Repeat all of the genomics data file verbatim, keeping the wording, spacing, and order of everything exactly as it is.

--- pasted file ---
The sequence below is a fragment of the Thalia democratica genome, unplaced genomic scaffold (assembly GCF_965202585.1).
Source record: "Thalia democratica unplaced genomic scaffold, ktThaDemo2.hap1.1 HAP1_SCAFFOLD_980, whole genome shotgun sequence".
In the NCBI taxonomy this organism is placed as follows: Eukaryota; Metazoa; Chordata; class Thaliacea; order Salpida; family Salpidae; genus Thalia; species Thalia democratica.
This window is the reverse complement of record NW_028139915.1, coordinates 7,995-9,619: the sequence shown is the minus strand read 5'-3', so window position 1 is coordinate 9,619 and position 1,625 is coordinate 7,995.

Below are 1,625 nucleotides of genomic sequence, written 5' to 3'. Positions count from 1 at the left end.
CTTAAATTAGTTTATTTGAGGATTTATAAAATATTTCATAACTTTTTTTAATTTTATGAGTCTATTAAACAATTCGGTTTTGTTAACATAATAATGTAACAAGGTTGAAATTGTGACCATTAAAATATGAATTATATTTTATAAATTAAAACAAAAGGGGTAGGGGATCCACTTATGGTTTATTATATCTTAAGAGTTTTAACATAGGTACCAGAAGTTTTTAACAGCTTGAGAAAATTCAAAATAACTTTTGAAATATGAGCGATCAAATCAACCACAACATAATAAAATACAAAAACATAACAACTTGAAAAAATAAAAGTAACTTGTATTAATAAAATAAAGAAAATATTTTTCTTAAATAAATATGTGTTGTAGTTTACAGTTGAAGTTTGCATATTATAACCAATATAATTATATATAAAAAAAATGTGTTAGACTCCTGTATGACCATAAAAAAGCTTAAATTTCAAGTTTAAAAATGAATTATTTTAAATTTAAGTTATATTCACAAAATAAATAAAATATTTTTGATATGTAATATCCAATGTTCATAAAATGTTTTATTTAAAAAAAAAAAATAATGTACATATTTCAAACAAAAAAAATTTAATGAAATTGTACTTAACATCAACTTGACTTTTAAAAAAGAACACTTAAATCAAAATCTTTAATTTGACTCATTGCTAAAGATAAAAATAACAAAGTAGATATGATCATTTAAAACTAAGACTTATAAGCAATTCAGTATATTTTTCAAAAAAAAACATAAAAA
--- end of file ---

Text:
The sequence below is a fragment of the Thalia democratica genome, unplaced genomic scaffold (assembly GCF_965202585.1).
Source record: "Thalia democratica unplaced genomic scaffold, ktThaDemo2.hap1.1 HAP1_SCAFFOLD_980, whole genome shotgun sequence".
In the NCBI taxonomy this organism is placed as follows: Eukaryota; Metazoa; Chordata; class Thaliacea; order Salpida; family Salpidae; genus Thalia; species Thalia democratica.
This window is the reverse complement of record NW_028139915.1, coordinates 7,995-9,619: the sequence shown is the minus strand read 5'-3', so window position 1 is coordinate 9,619 and position 1,625 is coordinate 7,995.

Below are 1,625 nucleotides of genomic sequence, written 5' to 3'. Positions count from 1 at the left end.
CTTAAATTAGTTTATTTGAGGATTTATAAAATATTTCATAACTTTTTTTAATTTTATGAGTCTATTAAACAATTCGGTTTTGTTAACATAATAATGTAACAAGGTTGAAATTGTGACCATTAAAATATGAATTATATTTTATAAATTAAAACAAAAGGGGTAGGGGATCCACTTATGGTTTATTATATCTTAAGAGTTTTAACATAGGTACCAGAAGTTTTTAACAGCTTGAGAAAATTCAAAATAACTTTTGAAATATGAGCGATCAAATCAACCACAACATAATAAAATACAAAAACATAACAACTTGAAAAAATAAAAGTAACTTGTATTAATAAAATAAAGAAAATATTTTTCTTAAATAAATATGTGTTGTAGTTTACAGTTGAAGTTTGCATATTATAACCAATATAATTATATATAAAAAAAATGTGTTAGACTCCTGTATGACCATAAAAAAGCTTAAATTTCAAGTTTAAAAATGAATTATTTTAAATTTAAGTTATATTCACAAAATAAATAAAATATTTTTGATATGTAATATCCAATGTTCATAAAATGTTTTATTTAAAAAAAAAAAATAATGTACATATTTCAAACAAAAAAAATTTAATGAAATTGTACTTAACATCAACTTGACTTTTAAAAAAGAACACTTAAATCAAAATCTTTAATTTGACTCATTGCTAAAGATAAAAATAACAAAGTAGATATGATCATTTAAAACTAAGACTTATAAGCAATTCAGTATATTTTTCAAAAAAAAACATAAAAA